Undisclosed principal

If An Undisclosed Principal] Exists It Is, To Say The Least, Extremely Convenient That He Should Be Able To Sue And Be Sued As A Principal, And He Is Only Allowed To Do So Upon Terms Which Exclude Injustice” - Keighley, Maxsted & Co. V. Durant [1901] AC 240 (HL), Per Lord Lindley.

Assess The Extent To Which The Law On Undisclosed Agency Reflects This Statement.

In considering the extent to which the law as it relates to undisclosed agency reflects the above statement by Lord Lindley in the case of Keighley, Maxsted & Co. v. Durant, this essay will outline what undisclosed agency is before then evaluating the laws development in this context. Then, it will also be necessary to relate the current law to Lord Lindley's aforementioned statement in the case of Keighley, Maxsted & Co. v. Durant to determine whether it serves to reflect the position in relation to the law on undisclosed agency. Finally, this essay will conclude with a summary of the key points derived from this discussion regarding the extent to which the law regarding undisclosed agency reflects the aforementioned statement made by Lord Lindley.

To begin with, in seeking to explain undisclosed agency it is interesting to look at the following hypothetical situation - if A's agent B seeks to formulate an agreement with C, but A's existence and identity are unknown to C, A is then the 'undisclosed principal'. As a result, since nearly every legal theorist who has considered undisclosed agency in the context of contract theory has concluded the established rules are anomalous, it is perhaps hardly surprising Lord Lindley said in the case of Keighley, Maxsted & Co. v. Durant “If an undisclosed principal] exists it is, to say the least, extremely convenient that he should be able to sue and be sued as a principal, and he is only allowed to do so upon terms which exclude injustice”. Therefore, it was held by the House of Lords, reversing the Court of Appeal's decision, a contract made by someone intending to contract on behalf of a third party but without their authority cannot be ratified by the third party to render them able to sue or liable to be sued. This is where the person who made the contract did not profess to be acting on behalf of the principal there must be on the part of the person acting without authority the express intention to contract on behalf of the other party and without it there can be no ratification of the agreement in the circumstances of a given case.

Generally, the principal involved with any given agency transaction is able to ratify the contract to give the agent 'actual authority' at the time of the contract so long as the agent has looked to make it clear to the third party they intended to contract on behalf of a principal in the circumstances of any given case.6 With this in mind, it was believed the appropriate legal doctrine is not clear between estoppel, 'apparent authority', implied 'actual authority' or inherent agency power in looking to cross-check this understanding with the theory the law of agency has been worked by the domestic courts to produce the most efficient way of dealing with whatever situation arises. In addition, in the context of undisclosed principals in keeping with undisclosed agency the domestic courts have also argued that the principal in such transactions is not important in the vast majority of contractual agreements. Moreover, contracting parties should not be compelled to take on any terms found to be significantly different to those which they had agreed upon. This is because, for example, the decision of the court in Watteau v. Fenwick serves as a particularly strong example of this understanding of the legal position when the agent acted against the express wishes of the principal.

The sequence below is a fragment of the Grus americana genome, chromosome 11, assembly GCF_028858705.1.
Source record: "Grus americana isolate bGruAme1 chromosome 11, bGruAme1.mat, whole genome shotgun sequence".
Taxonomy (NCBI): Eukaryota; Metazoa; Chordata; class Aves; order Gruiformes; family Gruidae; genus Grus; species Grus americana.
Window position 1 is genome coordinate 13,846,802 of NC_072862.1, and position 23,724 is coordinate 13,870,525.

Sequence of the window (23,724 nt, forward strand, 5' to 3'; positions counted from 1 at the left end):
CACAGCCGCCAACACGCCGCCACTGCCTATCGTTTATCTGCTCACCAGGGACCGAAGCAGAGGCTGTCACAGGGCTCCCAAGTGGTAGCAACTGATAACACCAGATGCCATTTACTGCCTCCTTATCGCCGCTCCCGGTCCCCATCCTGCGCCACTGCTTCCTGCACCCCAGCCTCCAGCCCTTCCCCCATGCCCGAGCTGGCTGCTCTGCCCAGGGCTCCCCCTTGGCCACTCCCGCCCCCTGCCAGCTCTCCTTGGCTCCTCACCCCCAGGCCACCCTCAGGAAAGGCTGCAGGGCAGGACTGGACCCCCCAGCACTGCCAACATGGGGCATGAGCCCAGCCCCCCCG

Many academics have discussed the problems concerned with the undisclosed agency rule that Lord Lindley alludes to in his aforementioned statement in Keighley, Maxsted & Co. v. Durant and also recognised that it goes against the fundamental principle of contract law. Moreover, the law of agency now serves as an exception to the rules of privity in the law of contract and has looked to account for the provisions of the Contracts (Rights of Third Parties) Act 1999 and the Prevention of Corruption Acts 1889 & 1916 in this regard. In addition, the Harvard Law Review has also considered the fact the courts infer the identities of the parties to the contract is irrelevant to the standard of performance is fundamentally flawed. This is because the development of the law has ignored the commercial reality some parties simply do not want to work with each other. Therefore, the law of contract has sought to make allowances for personal prejudices because a provision forbidding an undisclosed principal or prevention of assignment is valid.